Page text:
“So who was the next on the list?”
“Spider Webb, and the bloke who got convicted did twenty years.”
No one spoke for a long time.
As the minutes ticked by each squad member could see their short-term future stretching out before them. Elijah would read the case file, he would say who did it, followed by a few days of intense activity, gathering evidence and frightening the guilty party, followed by a longish period of doing whatever they wanted to do. Solve the cases too quickly and the top brass would expect them to do it again, so the result would have to be suitably delayed so as not to put too much pressure on and to leave the maximum amount of time for recreational activities.
Sometimes a member of the group would feel guilty, but only for a moment. Everyone wants to win the lottery but often they don’t know what to do with all that money. Then it all goes pear-shaped and the winner ends up unhappy and probably broke.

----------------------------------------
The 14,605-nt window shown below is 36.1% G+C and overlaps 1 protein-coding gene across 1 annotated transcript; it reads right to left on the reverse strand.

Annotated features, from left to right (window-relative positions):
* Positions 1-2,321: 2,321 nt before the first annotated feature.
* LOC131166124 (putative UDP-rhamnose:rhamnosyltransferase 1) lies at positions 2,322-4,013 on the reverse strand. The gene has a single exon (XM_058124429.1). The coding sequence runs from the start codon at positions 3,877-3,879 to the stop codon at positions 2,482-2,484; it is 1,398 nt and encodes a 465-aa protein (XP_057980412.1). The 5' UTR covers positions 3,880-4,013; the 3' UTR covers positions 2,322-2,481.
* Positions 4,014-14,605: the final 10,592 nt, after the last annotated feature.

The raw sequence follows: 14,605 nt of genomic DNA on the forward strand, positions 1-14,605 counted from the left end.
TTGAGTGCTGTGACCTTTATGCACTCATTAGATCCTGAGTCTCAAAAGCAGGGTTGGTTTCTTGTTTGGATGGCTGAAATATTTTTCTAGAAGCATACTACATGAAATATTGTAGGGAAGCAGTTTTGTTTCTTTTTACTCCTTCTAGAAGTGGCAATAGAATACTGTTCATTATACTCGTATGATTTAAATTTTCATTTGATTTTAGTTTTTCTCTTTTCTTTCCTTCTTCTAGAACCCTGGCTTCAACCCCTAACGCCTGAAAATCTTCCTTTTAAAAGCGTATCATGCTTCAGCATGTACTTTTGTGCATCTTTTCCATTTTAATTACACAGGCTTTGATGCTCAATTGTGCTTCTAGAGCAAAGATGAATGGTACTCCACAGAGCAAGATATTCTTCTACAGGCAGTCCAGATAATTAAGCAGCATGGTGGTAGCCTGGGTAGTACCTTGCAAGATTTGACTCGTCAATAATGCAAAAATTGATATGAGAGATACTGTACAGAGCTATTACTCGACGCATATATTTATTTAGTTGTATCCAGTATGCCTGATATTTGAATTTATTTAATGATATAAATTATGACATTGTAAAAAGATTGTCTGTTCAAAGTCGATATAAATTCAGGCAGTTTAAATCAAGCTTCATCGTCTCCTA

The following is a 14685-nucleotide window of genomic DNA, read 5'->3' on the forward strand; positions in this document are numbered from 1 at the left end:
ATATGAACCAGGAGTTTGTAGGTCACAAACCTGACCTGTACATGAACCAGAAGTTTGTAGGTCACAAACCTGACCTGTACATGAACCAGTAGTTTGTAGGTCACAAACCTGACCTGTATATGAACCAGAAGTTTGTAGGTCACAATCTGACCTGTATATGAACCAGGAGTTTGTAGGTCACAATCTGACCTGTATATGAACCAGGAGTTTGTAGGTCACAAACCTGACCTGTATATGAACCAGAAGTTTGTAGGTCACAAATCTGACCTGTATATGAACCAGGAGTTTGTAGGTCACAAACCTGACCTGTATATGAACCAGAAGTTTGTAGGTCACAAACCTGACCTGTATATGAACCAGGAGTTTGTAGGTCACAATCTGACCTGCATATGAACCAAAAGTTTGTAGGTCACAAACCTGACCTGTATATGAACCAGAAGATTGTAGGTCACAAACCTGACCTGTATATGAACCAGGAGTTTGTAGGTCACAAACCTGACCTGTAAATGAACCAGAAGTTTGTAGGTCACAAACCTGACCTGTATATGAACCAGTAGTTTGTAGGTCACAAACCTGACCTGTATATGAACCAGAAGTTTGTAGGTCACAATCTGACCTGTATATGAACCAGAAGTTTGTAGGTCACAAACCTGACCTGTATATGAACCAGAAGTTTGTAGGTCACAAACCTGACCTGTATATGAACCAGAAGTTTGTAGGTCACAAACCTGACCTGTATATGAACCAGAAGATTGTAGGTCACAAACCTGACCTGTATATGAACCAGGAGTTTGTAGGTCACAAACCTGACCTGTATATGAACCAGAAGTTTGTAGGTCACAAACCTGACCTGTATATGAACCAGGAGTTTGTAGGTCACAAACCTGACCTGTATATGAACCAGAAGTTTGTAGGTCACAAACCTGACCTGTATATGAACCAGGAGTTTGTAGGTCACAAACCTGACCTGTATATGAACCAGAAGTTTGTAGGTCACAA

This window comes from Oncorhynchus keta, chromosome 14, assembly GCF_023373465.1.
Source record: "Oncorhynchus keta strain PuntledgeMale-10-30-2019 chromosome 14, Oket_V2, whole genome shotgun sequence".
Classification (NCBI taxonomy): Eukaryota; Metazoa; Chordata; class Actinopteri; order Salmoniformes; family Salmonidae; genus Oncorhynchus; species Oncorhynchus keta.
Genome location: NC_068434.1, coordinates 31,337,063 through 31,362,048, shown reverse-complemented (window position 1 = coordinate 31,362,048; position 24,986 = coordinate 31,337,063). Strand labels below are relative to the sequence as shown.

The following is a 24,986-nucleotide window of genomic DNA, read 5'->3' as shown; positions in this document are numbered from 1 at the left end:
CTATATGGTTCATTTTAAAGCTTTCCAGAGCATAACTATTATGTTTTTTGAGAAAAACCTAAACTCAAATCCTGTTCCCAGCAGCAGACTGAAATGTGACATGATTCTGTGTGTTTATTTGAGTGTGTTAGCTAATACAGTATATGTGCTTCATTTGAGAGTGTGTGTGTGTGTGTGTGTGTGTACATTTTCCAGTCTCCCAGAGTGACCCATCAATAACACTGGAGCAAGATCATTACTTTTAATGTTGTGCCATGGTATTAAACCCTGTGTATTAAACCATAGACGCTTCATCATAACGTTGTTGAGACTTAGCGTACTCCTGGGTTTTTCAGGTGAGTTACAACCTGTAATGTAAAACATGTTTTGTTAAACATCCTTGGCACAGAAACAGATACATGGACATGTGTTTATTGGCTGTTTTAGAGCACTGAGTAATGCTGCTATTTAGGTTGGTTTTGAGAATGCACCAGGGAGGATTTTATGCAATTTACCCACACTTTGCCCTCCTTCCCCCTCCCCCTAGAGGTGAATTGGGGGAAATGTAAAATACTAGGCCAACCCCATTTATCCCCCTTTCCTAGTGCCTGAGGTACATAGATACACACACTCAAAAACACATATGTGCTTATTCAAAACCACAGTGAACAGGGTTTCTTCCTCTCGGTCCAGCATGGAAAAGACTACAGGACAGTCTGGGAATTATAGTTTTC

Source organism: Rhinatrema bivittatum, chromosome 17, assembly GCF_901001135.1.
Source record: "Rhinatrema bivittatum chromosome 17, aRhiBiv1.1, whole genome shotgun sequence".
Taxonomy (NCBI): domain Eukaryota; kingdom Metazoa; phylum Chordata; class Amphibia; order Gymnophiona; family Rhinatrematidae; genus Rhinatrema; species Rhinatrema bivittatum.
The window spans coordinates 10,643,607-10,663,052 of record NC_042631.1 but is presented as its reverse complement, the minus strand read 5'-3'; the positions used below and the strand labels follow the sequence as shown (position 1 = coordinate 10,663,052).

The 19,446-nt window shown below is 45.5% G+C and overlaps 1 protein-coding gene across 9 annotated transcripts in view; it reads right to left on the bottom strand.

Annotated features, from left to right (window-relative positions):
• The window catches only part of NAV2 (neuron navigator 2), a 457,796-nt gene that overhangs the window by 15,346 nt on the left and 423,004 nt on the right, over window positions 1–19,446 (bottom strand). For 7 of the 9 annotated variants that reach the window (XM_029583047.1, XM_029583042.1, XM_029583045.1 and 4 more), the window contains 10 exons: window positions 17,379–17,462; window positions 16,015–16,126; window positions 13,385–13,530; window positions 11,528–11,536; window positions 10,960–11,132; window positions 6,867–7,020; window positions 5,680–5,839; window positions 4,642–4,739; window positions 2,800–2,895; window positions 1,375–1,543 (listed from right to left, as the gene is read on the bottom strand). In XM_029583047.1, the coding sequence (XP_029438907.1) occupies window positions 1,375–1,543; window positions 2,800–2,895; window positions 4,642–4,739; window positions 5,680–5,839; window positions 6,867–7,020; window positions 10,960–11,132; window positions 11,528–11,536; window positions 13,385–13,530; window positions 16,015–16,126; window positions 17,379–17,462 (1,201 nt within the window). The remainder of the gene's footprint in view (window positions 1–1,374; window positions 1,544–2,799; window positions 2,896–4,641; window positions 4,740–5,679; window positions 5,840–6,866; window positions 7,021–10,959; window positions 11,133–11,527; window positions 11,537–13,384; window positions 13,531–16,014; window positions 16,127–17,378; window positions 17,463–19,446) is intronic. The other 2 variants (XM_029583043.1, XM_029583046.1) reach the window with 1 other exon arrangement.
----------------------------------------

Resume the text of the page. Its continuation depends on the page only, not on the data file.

The Unsolved Case Squad were determined not to fall prey to the ‘lottery winners curse.’
Genaro was the first to broach the subject.
“Have any of you fine law enforcement officials played the ‘What Would You Do If You Found A Million Dollars’ game?”
Not surprisingly there was much nodding and affirmative grunting.
“It’s true that whenever I’ve played that game everyone was a bit under the weather but taking that into account, everyone talks about all the things they are going to buy and no one talks about how they are going to hold on to it, let alone how they are going to keep it quiet.
Keeping it quiet is the key. People find out and they want to take it away from you.”
“So how do we keep this quiet?” Elijah had risked a lot sharing his skill with his fellow squad members but deep down he was hoping they would help him carry this burden.
“By keeping our mouths shut. The first arsehole who opens his mouth will ruin it for all of us. They stuck us here because they wanted us out-of-the-way and if we can keep a lid on this, we get the last laugh. No one can know, not spouses, girlfriends, boyfriends, drinking buddies, shrinks, no one, no exceptions.”